Xinhua Journalist Renews Allegations Against China Resources Chief

Email story
Comment on this story
Print story
Song Lin (L) is interviewed in Beijing, March 4, 2013.
Song Lin (L) is interviewed in Beijing, March 4, 2013.

The head of top state-owned conglomerate China Resources Holdings vowed on Wednesday to pursue a libel lawsuit against a journalist working for the state-run news agency Xinhua, who has repeatedly accused him of corruption and money-laundering via social media.

Wang Wenzhi, a principal reporter at Xinhua's Economic Information Daily newspaper, published fresh allegations against China Resources Holdings chairman Song Lin in a letter posted to his microblog account on Tuesday.

Wang wrote that Hong Kong-based UBS banking executive Yang Lijuan, also known as Helen Yang, was once a "mistress" of Song's, and had helped him transfer and launder funds gained through corruption.

Wang's letter, posted to his Twitter-like Sina Weibo account, is addressed to the disciplinary body of the ruling Chinese Communist Party and claims that Yang had been given jobs at UBS on the strength of Song's influence after their affair began.

"Yang Lijuan then became an important channel for Song Lin to accept bribes and launder money," Wang wrote, without alleging that Yang had done this using her position at UBS, however.

"Song Lin kept Jiangsu-born Yang Lijuan as a mistress, and used his position to arrange for Yang to work in UBS' offices in Hong Kong and Shanghai," Wang's letter said.

"Yang Lijuan and her relatives now hold assets of more than one billion yuan (U.S. $160.7 million) overseas, with a large number of villas and other luxury properties in Suzhou, Changzhou, Shanghai, Hong Kong and other places, as well as huge deposits in domestic and foreign banks," Wang wrote.

In the early hours of Wednesday morning, Song responded with an online statement saying he had been "injured" by Wang's "malicious rumors."

"This has caused great hurt to me, to my family, and to the company," wrote Song. "I hope the relevant authorities will investigate."

"I personally will pursue the rumor-monger and their organization through the civil and criminal courts," Song said.

Response to allegations

Shares in state-owned China Resources' Hong Kong-listed subsidiary China Resources Power (CRP) lost five percent of their value on the Hong Kong stock market on Wednesday, following the claims.

However, Wang's tweet prompted a probe into Yang's business activities by UBS, the English-language South China Morning Post reported on Wednesday.

Hong Kong-based journalist Li Jianjun, who formerly worked at the official Shanxi Evening News and who has also made allegations of corruption around Song Lin's activities, said he believes Wang's allegations to be true.

"I am pretty sure that Wang Wenzhi must have lots more evidence in his possession that he hasn't made public," he said.

"It would be impossible to fake all of the details he is talking about, such as their bank accounts, work history, property and all those things."

Li dismissed Song's response to Wang's allegations as "insipid," and "no sort of a response at all."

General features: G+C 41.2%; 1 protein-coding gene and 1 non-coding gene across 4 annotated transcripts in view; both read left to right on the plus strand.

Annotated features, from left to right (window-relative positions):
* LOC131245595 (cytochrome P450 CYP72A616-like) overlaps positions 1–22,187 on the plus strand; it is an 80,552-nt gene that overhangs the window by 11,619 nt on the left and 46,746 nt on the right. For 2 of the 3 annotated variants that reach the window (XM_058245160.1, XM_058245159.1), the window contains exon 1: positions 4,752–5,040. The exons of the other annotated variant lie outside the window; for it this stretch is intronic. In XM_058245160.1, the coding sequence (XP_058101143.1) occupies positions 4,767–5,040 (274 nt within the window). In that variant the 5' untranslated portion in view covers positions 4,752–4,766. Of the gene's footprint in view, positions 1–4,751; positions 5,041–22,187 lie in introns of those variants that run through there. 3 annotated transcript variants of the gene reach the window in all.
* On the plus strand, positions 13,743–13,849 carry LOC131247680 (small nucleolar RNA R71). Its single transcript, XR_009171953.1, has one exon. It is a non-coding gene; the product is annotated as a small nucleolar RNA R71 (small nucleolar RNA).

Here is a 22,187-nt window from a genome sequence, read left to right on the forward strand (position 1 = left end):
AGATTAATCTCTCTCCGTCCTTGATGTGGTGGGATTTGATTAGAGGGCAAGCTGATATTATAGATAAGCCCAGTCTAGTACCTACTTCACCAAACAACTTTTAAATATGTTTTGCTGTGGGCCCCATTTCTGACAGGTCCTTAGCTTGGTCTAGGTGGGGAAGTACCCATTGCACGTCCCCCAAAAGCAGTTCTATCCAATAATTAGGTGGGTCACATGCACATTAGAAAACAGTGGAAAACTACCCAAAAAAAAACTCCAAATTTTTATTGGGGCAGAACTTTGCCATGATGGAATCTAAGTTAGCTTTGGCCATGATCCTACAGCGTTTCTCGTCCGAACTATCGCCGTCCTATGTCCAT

He said the party's central commission for discipline inspection had begun to investigate Song after he made his initial allegations of corruption last year.

"They haven't yet come to a conclusion," he said. "But they froze all personnel appointments at China Resources, so they wouldn't approve any nominations [for top jobs]."

Top state-run companies in China must submit to a complex hiring approval process carried out by Communist Party committees within and above the organization.

He said President Xi Jinping's pledge to bring down corrupt high-ranking "tigers" and low-ranking "flies" had taken up all of the resources available to the party's graft-busting arm.

"This doesn't mean they're not investigating ... I think this report from Wang Wenzhi is very well timed, and will probably be very effective," Li said.

Official ties?

Zhu Xinxin, former editor for state-run Hebei provincial television, said many Xinhua journalists had very close ties with high-ranking officials, and that the timing of Wang's tweet is unlikely to be accidental.

"Many Xinhua reporters have a high-ranking official background," Zhu said. "So we can't rule out the possibility that there are political forces at work, directing [Wang] from behind the scenes."

"You could say that there are always political forces behind the scenes supporting Xinhua journalists, especially those with a fairly high profile," he said.

"They have pretty close relationships with the leadership."

China Resources Holdings has previously denied allegations of fraud in relation to the acquisition of a coal mine in Shanxi in 2010.

That report, which Wang published last July, also prompted a sharp fall in CRH's share price in Hong Kong.

However, Wang said he had plenty of evidence to support his claims, and had spent several months investigating the claim after "someone" gave him the relevant material.

President Xi Jinping has warned that the Communist Party must beat graft or lose power, sparking a nationwide clampdown on corruption.

But political analysts say that officials with friends in the right places are unlikely to be touched by the crackdown, and reports suggest many are liquidating their assets and making moves overseas.

Reported by Yang Fan for RFA's Mandarin Service, and by Wei Ling for the Cantonese Service. Translated and written in English by Luisetta Mudie.





More Listening Options

View Full Site